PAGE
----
PS309 Used to Test CPAP Mask
Sleep apnea is common sleep disorder in which breathing repeatedly stops and starts. This is most commonly caused by the relaxing of throat muscles or, more rarely, when the brain fails to send the right signals to the muscles that control breathing. This can be a serious condition leading to increased risk of strokes, high blood pressure, heart attacks or abnormal heartbeats. In any case, sleep apnea can cause a tired feeling, even after a full night’s sleep.
One common treatment for sleep apnea is continuous positive airway pressure (CPAP) therapy. This involves applying continuous positive air pressure to the patient at night via a face mask, tube and air fan. The positive pressure at the nose and mouth insures that enough oxygen can get to the lungs despite any obstructions that may be present from relaxed throat muscles. CPAP provides air at a pressure just high enough to prevent the collapse of the airway.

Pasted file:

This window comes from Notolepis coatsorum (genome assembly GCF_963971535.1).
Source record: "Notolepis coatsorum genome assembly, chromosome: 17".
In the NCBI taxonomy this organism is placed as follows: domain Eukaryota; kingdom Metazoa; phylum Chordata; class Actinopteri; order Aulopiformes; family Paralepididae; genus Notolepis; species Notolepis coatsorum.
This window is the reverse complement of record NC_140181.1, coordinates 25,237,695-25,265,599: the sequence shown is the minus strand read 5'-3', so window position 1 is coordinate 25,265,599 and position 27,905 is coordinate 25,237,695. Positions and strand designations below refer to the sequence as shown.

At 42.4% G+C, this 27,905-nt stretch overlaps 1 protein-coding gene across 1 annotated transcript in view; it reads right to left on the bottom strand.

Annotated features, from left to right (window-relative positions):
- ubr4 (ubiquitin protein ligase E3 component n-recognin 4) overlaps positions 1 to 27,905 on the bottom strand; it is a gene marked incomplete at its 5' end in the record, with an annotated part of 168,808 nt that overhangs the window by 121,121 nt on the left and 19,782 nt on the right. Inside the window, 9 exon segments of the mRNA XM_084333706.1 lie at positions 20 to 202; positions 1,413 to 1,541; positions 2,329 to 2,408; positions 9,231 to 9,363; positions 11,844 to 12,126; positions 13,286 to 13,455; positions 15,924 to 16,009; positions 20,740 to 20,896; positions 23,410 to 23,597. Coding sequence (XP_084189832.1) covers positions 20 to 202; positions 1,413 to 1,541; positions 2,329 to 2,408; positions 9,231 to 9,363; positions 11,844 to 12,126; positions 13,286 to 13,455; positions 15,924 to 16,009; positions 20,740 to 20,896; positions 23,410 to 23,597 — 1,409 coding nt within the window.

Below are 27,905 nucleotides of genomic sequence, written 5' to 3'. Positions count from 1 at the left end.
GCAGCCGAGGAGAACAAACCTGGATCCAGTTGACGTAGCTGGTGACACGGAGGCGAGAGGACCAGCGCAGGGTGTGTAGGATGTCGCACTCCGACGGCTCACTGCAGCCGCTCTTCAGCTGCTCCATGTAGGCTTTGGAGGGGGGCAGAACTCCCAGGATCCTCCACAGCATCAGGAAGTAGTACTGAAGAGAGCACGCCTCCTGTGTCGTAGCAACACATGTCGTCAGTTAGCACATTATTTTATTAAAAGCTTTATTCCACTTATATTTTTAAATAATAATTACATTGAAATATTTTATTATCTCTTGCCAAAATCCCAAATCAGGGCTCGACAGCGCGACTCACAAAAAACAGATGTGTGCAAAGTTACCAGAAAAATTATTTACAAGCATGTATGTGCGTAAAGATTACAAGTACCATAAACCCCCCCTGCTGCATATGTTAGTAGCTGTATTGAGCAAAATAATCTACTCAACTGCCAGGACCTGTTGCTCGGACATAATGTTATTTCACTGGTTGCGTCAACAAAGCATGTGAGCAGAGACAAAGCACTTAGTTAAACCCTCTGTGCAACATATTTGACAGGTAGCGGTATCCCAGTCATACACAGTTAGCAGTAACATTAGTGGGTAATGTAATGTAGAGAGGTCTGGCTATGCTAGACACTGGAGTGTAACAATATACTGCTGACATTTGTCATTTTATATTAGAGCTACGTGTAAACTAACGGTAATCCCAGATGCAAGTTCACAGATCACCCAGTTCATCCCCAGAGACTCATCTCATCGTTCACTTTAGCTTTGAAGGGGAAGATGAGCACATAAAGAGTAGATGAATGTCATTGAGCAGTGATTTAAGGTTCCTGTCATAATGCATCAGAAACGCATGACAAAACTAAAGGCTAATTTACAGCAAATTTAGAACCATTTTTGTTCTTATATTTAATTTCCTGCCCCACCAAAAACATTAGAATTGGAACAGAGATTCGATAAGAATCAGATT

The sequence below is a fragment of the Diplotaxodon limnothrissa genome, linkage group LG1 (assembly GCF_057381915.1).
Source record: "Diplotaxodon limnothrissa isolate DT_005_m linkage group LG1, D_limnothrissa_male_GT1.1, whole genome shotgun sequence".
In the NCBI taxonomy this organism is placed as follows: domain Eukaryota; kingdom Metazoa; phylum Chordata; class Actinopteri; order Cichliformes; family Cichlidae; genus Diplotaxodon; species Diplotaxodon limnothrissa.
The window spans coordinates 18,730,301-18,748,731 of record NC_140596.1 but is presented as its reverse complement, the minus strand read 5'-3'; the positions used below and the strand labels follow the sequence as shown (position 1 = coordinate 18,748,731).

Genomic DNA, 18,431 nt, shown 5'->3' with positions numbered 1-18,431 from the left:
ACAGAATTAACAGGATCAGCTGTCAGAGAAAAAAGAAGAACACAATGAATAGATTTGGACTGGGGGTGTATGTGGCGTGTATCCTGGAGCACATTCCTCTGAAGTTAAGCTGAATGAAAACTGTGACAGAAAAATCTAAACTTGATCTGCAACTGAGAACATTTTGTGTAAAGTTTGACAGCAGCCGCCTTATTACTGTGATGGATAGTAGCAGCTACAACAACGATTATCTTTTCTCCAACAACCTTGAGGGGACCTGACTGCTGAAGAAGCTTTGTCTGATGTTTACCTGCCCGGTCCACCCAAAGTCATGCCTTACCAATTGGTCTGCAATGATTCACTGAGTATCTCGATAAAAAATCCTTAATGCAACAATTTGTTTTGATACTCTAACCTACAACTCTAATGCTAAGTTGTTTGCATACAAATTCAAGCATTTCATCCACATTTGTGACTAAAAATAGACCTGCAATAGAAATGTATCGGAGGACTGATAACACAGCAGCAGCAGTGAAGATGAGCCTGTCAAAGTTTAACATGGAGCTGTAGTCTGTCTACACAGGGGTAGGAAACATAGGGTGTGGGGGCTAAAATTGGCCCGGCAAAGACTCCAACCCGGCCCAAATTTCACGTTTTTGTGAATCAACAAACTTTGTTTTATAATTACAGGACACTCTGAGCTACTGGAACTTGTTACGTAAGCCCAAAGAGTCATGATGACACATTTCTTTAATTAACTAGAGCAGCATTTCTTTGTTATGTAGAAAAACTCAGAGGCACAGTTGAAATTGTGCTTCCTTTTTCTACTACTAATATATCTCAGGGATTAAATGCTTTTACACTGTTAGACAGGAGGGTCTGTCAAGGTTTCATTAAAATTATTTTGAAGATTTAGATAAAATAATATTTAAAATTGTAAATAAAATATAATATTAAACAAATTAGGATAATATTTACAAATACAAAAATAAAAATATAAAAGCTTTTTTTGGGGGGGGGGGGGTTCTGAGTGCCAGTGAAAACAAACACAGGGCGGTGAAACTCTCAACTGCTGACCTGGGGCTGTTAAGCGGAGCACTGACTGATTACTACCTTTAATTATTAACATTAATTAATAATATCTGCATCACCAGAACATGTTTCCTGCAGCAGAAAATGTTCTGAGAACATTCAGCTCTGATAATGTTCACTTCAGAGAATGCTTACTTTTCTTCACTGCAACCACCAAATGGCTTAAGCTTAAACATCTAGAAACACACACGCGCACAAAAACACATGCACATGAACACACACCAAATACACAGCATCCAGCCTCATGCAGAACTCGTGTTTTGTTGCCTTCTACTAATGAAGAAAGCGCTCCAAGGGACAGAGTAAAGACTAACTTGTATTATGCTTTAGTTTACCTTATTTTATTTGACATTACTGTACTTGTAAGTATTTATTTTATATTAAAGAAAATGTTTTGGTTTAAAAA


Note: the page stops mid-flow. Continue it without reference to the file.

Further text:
Naturally the most important characteristics for the patient are the comfort and fit of the mask, as well as the quiet operation of the air fan. When testing CPAP systems, however, it is also important for the manufacturer to verify that the pressure lost through the hose to the mask as the air is delivered is not excessive, and does not impose any additional effort for proper breathing.
The pressures in a CPAP mask are not high – just a few cm of H2O – and so testing for air pressure requires a sensitive pressure transducer. The Validyne PS309 pressure manometer contains everything needed to verify the correct pressures in the CPAP system. The PS309 pressure manometer is sensitive to low pressures, has a 3.5 digit display that reads directly in units of pressure, has a compact form factor, can be mounted easily in a CPAP test station, and provides an analog output signal for recording and data acquisition. The PS309 pressure indicator has been used successfully for final testing of CPAP systems by leading manufacturers and has demonstrated the sensitivity and reliability needed for this critical measurement.